Uzbekistan -- Economy --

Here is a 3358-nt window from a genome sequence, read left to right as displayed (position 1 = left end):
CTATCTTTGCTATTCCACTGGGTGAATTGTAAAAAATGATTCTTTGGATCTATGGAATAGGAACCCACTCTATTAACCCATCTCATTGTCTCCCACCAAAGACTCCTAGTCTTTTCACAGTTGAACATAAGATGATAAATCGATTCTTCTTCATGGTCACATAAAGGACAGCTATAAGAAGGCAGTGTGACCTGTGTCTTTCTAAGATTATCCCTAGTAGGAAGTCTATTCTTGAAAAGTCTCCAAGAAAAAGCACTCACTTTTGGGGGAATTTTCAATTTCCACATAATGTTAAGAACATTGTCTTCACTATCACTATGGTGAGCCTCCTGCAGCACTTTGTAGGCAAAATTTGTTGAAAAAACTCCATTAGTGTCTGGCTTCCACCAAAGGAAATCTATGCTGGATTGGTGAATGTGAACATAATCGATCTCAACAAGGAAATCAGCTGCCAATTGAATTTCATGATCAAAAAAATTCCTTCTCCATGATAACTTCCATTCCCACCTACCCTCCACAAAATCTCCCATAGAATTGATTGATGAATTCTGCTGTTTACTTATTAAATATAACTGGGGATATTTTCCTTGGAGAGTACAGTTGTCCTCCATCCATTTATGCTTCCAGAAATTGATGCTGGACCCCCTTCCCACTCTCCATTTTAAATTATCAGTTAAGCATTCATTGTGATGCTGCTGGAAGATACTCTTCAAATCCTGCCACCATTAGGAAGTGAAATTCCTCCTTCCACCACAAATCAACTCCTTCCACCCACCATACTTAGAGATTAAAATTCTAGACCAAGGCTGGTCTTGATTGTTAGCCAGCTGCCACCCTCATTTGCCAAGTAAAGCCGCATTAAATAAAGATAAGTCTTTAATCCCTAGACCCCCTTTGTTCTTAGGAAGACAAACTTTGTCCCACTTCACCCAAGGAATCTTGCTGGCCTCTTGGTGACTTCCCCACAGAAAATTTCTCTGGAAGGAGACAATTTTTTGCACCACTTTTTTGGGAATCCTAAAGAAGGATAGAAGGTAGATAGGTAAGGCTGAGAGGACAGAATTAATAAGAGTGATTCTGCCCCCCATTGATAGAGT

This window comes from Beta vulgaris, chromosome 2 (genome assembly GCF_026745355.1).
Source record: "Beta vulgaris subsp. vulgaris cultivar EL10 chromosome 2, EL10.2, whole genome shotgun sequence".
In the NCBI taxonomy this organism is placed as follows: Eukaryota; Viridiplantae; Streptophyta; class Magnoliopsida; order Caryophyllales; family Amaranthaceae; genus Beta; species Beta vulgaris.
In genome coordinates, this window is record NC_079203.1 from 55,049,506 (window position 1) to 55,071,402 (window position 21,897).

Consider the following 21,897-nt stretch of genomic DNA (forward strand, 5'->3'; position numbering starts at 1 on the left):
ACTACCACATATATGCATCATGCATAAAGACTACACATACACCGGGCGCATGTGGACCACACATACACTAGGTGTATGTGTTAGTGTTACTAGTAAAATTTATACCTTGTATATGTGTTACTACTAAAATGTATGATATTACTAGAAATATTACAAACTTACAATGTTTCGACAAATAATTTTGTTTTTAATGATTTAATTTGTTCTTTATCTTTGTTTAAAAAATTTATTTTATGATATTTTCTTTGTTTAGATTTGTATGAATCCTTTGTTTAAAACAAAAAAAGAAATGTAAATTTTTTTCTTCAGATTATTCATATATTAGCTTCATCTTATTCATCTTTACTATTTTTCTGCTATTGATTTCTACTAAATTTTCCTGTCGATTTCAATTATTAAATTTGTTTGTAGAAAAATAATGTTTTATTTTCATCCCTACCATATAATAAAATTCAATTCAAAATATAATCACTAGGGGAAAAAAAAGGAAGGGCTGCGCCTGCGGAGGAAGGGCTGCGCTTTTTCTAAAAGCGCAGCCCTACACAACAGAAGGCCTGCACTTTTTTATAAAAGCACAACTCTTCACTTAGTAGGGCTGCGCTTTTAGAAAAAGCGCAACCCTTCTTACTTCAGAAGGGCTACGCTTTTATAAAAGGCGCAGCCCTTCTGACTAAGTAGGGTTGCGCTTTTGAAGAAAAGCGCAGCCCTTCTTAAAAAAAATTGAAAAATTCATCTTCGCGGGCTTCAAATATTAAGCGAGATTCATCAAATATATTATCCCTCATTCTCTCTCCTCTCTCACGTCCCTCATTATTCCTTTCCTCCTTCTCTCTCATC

Along with many Commonwealth of Independent States economies, Uzbekistan's economy declined during the first years of transition and then recovered after 1995, as the cumulative effect of policy reforms began to be felt. It has shown robust growth, rising by 4% per year between 1998 and 2003 and accelerating thereafter to 7%-8% per year. According to IMF estimates, the GDP in 2008 will be almost double its value in 1995 (in constant prices). Since 2003 annual inflation rates averaged less than 10%. Uzbekistan has a very low GNI per capita (US$610 in current dollars in 2006, giving a PPP equivalent of US$2,250). By GNI per capita in PPP equivalents Uzbekistan ranks 169 among 209 countries; among the 12 CIS countries, only Kyrgyzstan and Tajikistan had lower GNI per capita in 2006. Economic production is concentrated in commodities: Uzbekistan is now the world's sixth-largest producer and second-largest exporter of cotton, as well as the seventh largest world producer of gold. It is also a regionally significant producer of natural gas, coal, copper, oil, silver, and uranium. Agriculture employs 28% of Uzbekistan's labor force and contributes 24% of its GDP (2006 data). While official unemployment is very low, underemployment - especially in rural areas - is estimated to be at least 20%.Still, at cotton-harvest time, all students and teachers are mobilized as unpaid labour to help in the fields. The use of child labor in Uzbekistan has led several companies, including Tesco, C&A, Marks & Spencer, Gap, and H&M, to boycott Uzbek cotton.According to the Economist Intelligence Unit, "the government is hostile to allowing the development of an independent private sector, over which it would have no control". Thus, the national bourgeoisie in general, and the middle class in particular, are marginalized economically, and, consequently, politically.The economic policies have repelled foreign investment, which is the lowest per capita in the CIS. For years, the largest barrier to foreign companies entering the Uzbekistani market has been the difficulty of converting currency. In 2003, the government accepted the obligations of Article VIII under the International Monetary Fund. providing for full currency convertibility. However, strict currency controls and the tightening of borders have lessened the effect of this measure.Uzbekistan experienced galloping inflation of around 1000% per year immediately after independence (1992-1994). Stabilization efforts implemented with active guidance from the IMF rapidly paid off, as inflation rates were brought down to 50% in 1997 and then to 22% in 2002. Since 2003 annual inflation rates averaged less than 10%. Tight economic policies in 2004 resulted in a drastic reduction of inflation to 3.8% (although alternative estimates based on the price of a true market basket, put it at 15%). The inflation rates moved up to 6.9% in 2006 and 7.6% in 2007, but have remained in the single-digit range. The government of Uzbekistan restricts foreign imports in many ways, including high import duties. Excise taxes are applied in a highly discriminatory manner to protect locally produced goods. Official tariffs are combined with unofficial, discriminatory charges resulting in total charges amounting to as much as 100 to 150% of the actual value of the product, making imported products virtually unaffordable. Import substitution is an officially declared policy and the government proudly reports a reduction by a factor of two in the volume of consumer goods imported. A number of CIS countries are officially exempt from Uzbekistan import duties.The Republican Stock Exchange (RSE) 'Tashkent' opened in 1994. It houses a securities exchange, real estate traders, the national investment fund and the national securities depositary. It does not trade all joint-stock companies each month and therefore market capitalisation varies widely. Uzbekistan's external position has been strong since 2003. Thanks in part to the recovery of world market prices of gold and cotton, the country's key export commodities, expanded natural gas and some manufacturing exports, and increasing labour migrant transfers the current account turned into a large surplus – of between 9 and 11 per cent of GDP in 2003-05 – and foreign exchange reserves, including gold, more than doubled to around US$3 billion.